While discrimination claims are on the increase in New Zealand, there is no case law that specifically deals with discrimination in the context of secondment arrangements. however, if an employee were to bring a discrimination complaint, they would need to identify a comparator real or hypothetical) who is of the same or substantially similar qualifications, experience or skills and employed in  the same or substantially similar circumstances. Using the example above, this is relevant as if a local new zealand employee did make a discrimination claim on the basis of not receiving the enhanced health benefit. They would be using the international secondee as the comparator, as it is the secondee who is receiving the enhanced health benefit.

The United Kingdom case Wakeman & Others v Quick Corporation [1999] All ER (D) 158 dealt with race discrimination in the context of internationally assigned employees.

In Wakeman, the Court of Appeal (CA) accepted that it may  be lawful in some circumstances to pay local employees and secondees different rates of pay. This case concerned english employees who were employed by a Japanese company in London. They were paid less than those employees who  were seconded from Japan to work in London, and as a  result raised a race discrimination complaint that they were being treated less favourably because they were not Japanese. The cA held that the differences in pay were due to factors such as market rates in Japan and enhancements for secondees to account for the cost and inconvenience of temporarily living and working abroad. The CA said that  the circumstances of the local employees and the secondees were materially different and that the secondees were therefore  not appropriate ’comparators’ for the purposes of establishing a discrimination claim.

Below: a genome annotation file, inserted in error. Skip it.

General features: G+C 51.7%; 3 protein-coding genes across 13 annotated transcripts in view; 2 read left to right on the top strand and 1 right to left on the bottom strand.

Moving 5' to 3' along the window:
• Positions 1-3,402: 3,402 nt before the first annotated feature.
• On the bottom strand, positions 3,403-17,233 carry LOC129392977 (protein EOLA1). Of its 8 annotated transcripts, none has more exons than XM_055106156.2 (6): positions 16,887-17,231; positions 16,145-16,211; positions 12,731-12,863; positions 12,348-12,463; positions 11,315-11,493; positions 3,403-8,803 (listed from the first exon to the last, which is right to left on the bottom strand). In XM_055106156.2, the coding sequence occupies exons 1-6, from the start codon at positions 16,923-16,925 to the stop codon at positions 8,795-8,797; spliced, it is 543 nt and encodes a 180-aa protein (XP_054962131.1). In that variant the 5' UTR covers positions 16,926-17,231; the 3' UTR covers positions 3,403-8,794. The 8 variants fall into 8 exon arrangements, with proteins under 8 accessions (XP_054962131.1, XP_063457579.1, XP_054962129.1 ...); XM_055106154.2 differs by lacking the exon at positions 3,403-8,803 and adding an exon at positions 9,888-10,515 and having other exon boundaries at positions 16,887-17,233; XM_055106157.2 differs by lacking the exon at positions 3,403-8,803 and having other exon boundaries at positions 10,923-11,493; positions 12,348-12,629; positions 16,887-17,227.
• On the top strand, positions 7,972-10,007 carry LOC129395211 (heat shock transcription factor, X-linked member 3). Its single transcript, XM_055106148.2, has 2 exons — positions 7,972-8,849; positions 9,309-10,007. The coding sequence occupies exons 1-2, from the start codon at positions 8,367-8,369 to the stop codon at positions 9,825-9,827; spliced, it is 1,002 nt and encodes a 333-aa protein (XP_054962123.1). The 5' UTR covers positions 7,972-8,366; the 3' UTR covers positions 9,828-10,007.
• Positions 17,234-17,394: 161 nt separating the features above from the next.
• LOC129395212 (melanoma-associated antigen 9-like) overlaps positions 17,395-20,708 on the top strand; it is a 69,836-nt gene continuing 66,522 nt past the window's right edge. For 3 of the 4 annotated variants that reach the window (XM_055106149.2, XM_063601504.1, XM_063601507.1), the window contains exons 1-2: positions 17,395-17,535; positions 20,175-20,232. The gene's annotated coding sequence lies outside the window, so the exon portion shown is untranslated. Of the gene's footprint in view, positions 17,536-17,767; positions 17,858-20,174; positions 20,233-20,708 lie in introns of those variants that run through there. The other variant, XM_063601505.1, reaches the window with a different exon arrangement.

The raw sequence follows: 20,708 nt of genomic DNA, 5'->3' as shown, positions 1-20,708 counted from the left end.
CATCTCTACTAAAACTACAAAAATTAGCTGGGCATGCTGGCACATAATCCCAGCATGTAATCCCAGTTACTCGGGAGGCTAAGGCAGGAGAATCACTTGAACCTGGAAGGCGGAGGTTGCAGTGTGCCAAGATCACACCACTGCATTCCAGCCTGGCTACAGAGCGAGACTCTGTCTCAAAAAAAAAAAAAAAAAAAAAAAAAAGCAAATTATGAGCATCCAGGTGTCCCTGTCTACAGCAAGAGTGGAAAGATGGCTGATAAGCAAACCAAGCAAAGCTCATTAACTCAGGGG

This case highlights the fact that secondees are often subject to quite different working arrangements/contractual terms and therefore are arguably not appropriate ‘comparators’ for the purposes of establishing a discrimination claim. however,  it will ultimately depend on the terms and conditions outlined in the relevant secondment documentation – reinforcing the need for employers to get their documentation right. For example, making it clear that remuneration is to be paid by the host country on behalf of the home employer, that any additional benefits received are to acknowledge the relocation to a foreign country, and that the secondee remains an employee of the home employer, are all distinctions that should be made by employers when drafting secondment documentation.

Secondments have proved, and will likely continue to prove, successful for many businesses, both within new zealand  and globally. however, it is important that they are managed carefully. employers need to invest appropriate time in the planning and documentation of all secondments to ensure their success.